By Tonya Garcia
Kohl’s Corp. once again responded to activist investors Macellum Advisors GP, LLC on Monday in a letter to shareholders laying out the skills and expertise of the company’s board, which Macellum seeks to replace.
The letter is the latest in the ongoing battle between the department store retailer and Macellum, which owns about 5% of shares outstanding. The back and forth between the two groups has gone on for months, with Macellum accusing the company of “mismanaging” the business and Kohl’s /zigman2/quotes/210414114/composite KSS +2.55% rebuking the criticism by pointing to steps it has taken to evolve, including a partnership with beauty retailer Sephora and an ongoing relationship with Amazon.com Inc. /zigman2/quotes/210331248/composite AMZN +3.60%
Kohl’s has also rejected takeover offers , which Macellum has called out. There are reports of a new $9 billion offer from Franchise Group Inc. /zigman2/quotes/210395132/composite FRG -3.36% , parent company to The Vitamin Shoppe and other businesses.
Kohl’s is just one of a number of companies across the consumer space that has gotten the attention of activist investors lately. Certainly, activist investor activity in the consumer space isn’t new. But right now, there are companies coming out of the pandemic in a strengthened position while others float somewhere in the middle of thriving and declining, like department stores, which were on a downward path prior to COVID but have seen some improvement more recently.
Macy’s Inc. /zigman2/quotes/201854387/composite M +4.62% recently completed a strategic review after Jana Partners called for the department store to separate its brick-and-mortar business from its e-commerce business. Macy’s determined that continuing on as a multichannel operation was the better option. Macy’s shares have rallied 54.1% over the last year.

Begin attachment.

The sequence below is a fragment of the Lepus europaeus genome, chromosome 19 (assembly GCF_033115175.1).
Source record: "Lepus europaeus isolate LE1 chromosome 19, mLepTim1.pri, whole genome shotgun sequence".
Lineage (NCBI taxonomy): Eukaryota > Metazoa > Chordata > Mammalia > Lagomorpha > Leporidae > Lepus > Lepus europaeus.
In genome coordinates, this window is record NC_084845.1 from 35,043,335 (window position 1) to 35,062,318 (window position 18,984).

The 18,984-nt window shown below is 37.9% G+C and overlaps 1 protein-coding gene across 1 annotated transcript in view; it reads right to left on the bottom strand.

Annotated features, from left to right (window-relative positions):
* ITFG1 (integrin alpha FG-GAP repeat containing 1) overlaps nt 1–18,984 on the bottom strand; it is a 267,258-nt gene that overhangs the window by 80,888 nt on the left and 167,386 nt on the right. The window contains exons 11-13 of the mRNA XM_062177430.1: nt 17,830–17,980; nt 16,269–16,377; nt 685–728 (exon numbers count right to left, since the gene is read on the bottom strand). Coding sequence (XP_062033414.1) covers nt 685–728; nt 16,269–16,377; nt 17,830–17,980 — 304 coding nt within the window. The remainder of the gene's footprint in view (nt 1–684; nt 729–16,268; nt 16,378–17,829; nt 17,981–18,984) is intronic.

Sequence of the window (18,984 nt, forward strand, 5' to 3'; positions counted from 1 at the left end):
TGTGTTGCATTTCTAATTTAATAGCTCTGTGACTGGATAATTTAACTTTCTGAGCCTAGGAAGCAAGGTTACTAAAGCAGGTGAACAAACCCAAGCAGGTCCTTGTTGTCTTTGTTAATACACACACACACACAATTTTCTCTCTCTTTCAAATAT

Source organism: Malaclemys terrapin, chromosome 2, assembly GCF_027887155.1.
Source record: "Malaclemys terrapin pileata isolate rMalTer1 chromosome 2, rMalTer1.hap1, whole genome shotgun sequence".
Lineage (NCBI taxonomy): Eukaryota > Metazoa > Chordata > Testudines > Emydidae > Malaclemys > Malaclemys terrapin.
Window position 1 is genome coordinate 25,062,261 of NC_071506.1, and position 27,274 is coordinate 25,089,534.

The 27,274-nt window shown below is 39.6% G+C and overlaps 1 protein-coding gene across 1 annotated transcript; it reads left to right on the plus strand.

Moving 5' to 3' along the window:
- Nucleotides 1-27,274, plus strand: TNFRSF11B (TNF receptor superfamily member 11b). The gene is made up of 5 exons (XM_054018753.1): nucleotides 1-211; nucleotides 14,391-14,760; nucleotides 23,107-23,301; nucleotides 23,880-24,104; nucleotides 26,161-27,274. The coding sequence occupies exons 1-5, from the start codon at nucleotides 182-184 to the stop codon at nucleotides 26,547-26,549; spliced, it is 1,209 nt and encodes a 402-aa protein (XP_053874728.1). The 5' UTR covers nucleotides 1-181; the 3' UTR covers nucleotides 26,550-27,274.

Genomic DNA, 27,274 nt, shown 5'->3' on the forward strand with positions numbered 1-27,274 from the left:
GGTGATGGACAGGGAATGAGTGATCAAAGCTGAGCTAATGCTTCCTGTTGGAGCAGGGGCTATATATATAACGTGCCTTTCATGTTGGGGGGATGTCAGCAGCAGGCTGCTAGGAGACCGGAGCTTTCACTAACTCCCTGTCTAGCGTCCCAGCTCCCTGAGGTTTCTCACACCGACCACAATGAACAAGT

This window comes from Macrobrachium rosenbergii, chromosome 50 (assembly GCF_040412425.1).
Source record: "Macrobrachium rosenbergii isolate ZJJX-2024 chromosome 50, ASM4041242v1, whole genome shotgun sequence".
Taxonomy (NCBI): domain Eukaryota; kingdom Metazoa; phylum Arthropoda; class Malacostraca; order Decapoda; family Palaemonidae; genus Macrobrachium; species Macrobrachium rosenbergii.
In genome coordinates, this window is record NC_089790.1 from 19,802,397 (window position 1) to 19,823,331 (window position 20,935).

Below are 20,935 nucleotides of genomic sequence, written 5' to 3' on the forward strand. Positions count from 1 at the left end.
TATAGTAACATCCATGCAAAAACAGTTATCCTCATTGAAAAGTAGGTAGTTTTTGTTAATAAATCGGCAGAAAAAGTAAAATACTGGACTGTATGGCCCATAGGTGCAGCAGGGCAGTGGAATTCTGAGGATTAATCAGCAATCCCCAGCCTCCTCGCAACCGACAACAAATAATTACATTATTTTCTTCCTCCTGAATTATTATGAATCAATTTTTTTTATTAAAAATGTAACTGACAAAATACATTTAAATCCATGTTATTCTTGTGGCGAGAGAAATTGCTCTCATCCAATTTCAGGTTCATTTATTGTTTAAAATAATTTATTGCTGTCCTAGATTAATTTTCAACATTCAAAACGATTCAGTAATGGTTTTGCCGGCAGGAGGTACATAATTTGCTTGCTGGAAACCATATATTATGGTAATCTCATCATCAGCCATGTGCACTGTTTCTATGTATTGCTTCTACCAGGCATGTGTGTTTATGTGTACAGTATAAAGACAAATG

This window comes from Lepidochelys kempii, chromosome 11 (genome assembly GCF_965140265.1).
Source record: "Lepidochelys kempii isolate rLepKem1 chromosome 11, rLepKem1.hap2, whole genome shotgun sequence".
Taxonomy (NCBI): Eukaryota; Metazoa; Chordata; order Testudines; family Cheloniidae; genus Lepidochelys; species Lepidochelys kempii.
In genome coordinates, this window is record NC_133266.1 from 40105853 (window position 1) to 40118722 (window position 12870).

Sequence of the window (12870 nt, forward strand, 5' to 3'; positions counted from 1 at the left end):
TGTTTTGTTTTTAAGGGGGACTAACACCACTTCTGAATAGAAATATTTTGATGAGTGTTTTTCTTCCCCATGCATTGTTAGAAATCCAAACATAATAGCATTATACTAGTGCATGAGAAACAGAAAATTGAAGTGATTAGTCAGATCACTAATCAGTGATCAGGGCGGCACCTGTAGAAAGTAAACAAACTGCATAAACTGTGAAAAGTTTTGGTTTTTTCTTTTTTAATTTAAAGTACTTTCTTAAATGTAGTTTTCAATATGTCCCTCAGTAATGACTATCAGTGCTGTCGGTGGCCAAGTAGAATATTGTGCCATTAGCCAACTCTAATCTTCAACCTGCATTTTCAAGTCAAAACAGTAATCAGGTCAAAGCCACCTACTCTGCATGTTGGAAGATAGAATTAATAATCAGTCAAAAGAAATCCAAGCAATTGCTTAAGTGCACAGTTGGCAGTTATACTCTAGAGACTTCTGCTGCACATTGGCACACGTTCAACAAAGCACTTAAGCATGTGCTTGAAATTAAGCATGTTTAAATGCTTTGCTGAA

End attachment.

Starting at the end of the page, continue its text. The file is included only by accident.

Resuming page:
The Wall Street Journal reported in February that Alta Fox Capital Management LLC has pushed for changes at toymaker Hasbro Inc. /zigman2/quotes/201249319/composite HAS +1.01% , including the possible spinoff of the Wizards of the Coast and Digital Gaming unit, which houses Dungeons & Dragons. It was announced in January that Hasbro had lost the license to sell the Disney Princess dolls to rival Mattel Inc. /zigman2/quotes/209819189/composite MAT +2.40%
Cowen analysts wrote in a March report that there are some trends, like the growth of online grocery and e-commerce, premium pet food, and a focus on health and fitness, that will stick around once the pandemic comes to an end. This bodes well for companies like Target Corp. /zigman2/quotes/207799045/composite TGT +2.34% , Walmart Inc. /zigman2/quotes/207374728/composite WMT +1.32% , Nike Inc. /zigman2/quotes/203439053/composite NKE +3.10% and Freshpet Inc. /zigman2/quotes/204676095/composite FRPT +0.85% , analysts say.
At the same time, these changing consumer behaviors are a “historical bankruptcy driver” to Fitch analysts. Fitch published a report on retail bankruptcy last week, finding that there was a decline in filings in 2021. But changing societal trends and strong competition are among the factors that have, in the past, been to the detriment of struggling brands.
While angry exchanges between a business and activist investors may seem like an unwelcome development for companies, all of this activist investor activity signals to Natalie Kotlyar, retail and consumer products industry leader at professional services firm BDO, that there is optimism for certain companies.
“The group in the middle that has potential for success or a turnaround gets the activist attention,” she told MarketWatch.
Companies are currently faced with hurdles that are out of their control, like sky-high inflation, supply chain disruption, and geopolitical upheaval, putting the response from business leaders in sharp focus.
“In [activist investors’] minds, I would imagine, they’re there to help and assist management to rebound from the issues they’re having,” Kotlyar said.
“It might not be the same strategy as management but there’s still a vision for a turnaround.”
The solutions being offered aren’t all getting rave reviews.